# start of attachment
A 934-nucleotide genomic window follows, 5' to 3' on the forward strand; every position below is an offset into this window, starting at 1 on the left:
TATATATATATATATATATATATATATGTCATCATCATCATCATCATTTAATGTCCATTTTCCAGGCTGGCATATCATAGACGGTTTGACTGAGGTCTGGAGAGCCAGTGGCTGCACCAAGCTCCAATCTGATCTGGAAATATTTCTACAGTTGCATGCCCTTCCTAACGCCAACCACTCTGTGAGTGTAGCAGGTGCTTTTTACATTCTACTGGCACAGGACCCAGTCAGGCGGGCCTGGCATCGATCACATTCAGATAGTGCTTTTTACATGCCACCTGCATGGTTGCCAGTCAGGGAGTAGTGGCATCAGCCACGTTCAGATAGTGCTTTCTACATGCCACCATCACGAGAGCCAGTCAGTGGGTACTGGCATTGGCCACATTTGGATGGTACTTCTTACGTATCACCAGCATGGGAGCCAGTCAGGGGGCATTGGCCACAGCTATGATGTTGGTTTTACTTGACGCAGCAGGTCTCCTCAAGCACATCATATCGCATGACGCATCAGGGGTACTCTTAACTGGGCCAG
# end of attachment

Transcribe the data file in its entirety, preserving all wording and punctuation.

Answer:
A 934-nucleotide genomic window follows, 5' to 3' on the forward strand; every position below is an offset into this window, starting at 1 on the left:
TATATATATATATATATATATATATATGTCATCATCATCATCATCATTTAATGTCCATTTTCCAGGCTGGCATATCATAGACGGTTTGACTGAGGTCTGGAGAGCCAGTGGCTGCACCAAGCTCCAATCTGATCTGGAAATATTTCTACAGTTGCATGCCCTTCCTAACGCCAACCACTCTGTGAGTGTAGCAGGTGCTTTTTACATTCTACTGGCACAGGACCCAGTCAGGCGGGCCTGGCATCGATCACATTCAGATAGTGCTTTTTACATGCCACCTGCATGGTTGCCAGTCAGGGAGTAGTGGCATCAGCCACGTTCAGATAGTGCTTTCTACATGCCACCATCACGAGAGCCAGTCAGTGGGTACTGGCATTGGCCACATTTGGATGGTACTTCTTACGTATCACCAGCATGGGAGCCAGTCAGGGGGCATTGGCCACAGCTATGATGTTGGTTTTACTTGACGCAGCAGGTCTCCTCAAGCACATCATATCGCATGACGCATCAGGGGTACTCTTAACTGGGCCAG